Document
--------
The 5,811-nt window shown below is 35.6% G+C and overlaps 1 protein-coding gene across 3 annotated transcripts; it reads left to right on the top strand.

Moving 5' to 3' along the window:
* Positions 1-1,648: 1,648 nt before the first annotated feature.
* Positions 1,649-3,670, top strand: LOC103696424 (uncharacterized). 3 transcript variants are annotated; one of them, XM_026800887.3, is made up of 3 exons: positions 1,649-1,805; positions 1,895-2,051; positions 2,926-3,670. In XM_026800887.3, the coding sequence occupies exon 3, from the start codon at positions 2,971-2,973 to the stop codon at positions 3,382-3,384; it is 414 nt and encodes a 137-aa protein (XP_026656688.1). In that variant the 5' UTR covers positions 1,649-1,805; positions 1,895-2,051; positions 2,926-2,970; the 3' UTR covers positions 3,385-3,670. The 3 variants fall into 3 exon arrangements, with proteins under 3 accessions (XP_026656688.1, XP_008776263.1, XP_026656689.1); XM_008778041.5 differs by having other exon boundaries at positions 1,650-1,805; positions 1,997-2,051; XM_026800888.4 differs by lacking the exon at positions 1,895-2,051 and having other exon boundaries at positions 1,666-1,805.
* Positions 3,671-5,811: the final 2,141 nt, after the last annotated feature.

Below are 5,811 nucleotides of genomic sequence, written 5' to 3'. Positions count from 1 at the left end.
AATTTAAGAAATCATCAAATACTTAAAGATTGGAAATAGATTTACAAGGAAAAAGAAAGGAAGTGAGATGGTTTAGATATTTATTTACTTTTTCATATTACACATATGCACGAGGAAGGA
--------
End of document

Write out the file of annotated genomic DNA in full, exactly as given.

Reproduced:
The 5,811-nt window shown below is 35.6% G+C and overlaps 1 protein-coding gene across 3 annotated transcripts; it reads left to right on the top strand.

Moving 5' to 3' along the window:
* Positions 1-1,648: 1,648 nt before the first annotated feature.
* Positions 1,649-3,670, top strand: LOC103696424 (uncharacterized). 3 transcript variants are annotated; one of them, XM_026800887.3, is made up of 3 exons: positions 1,649-1,805; positions 1,895-2,051; positions 2,926-3,670. In XM_026800887.3, the coding sequence occupies exon 3, from the start codon at positions 2,971-2,973 to the stop codon at positions 3,382-3,384; it is 414 nt and encodes a 137-aa protein (XP_026656688.1). In that variant the 5' UTR covers positions 1,649-1,805; positions 1,895-2,051; positions 2,926-2,970; the 3' UTR covers positions 3,385-3,670. The 3 variants fall into 3 exon arrangements, with proteins under 3 accessions (XP_026656688.1, XP_008776263.1, XP_026656689.1); XM_008778041.5 differs by having other exon boundaries at positions 1,650-1,805; positions 1,997-2,051; XM_026800888.4 differs by lacking the exon at positions 1,895-2,051 and having other exon boundaries at positions 1,666-1,805.
* Positions 3,671-5,811: the final 2,141 nt, after the last annotated feature.

Below are 5,811 nucleotides of genomic sequence, written 5' to 3'. Positions count from 1 at the left end.
AATTTAAGAAATCATCAAATACTTAAAGATTGGAAATAGATTTACAAGGAAAAAGAAAGGAAGTGAGATGGTTTAGATATTTATTTACTTTTTCATATTACACATATGCACGAGGAAGGA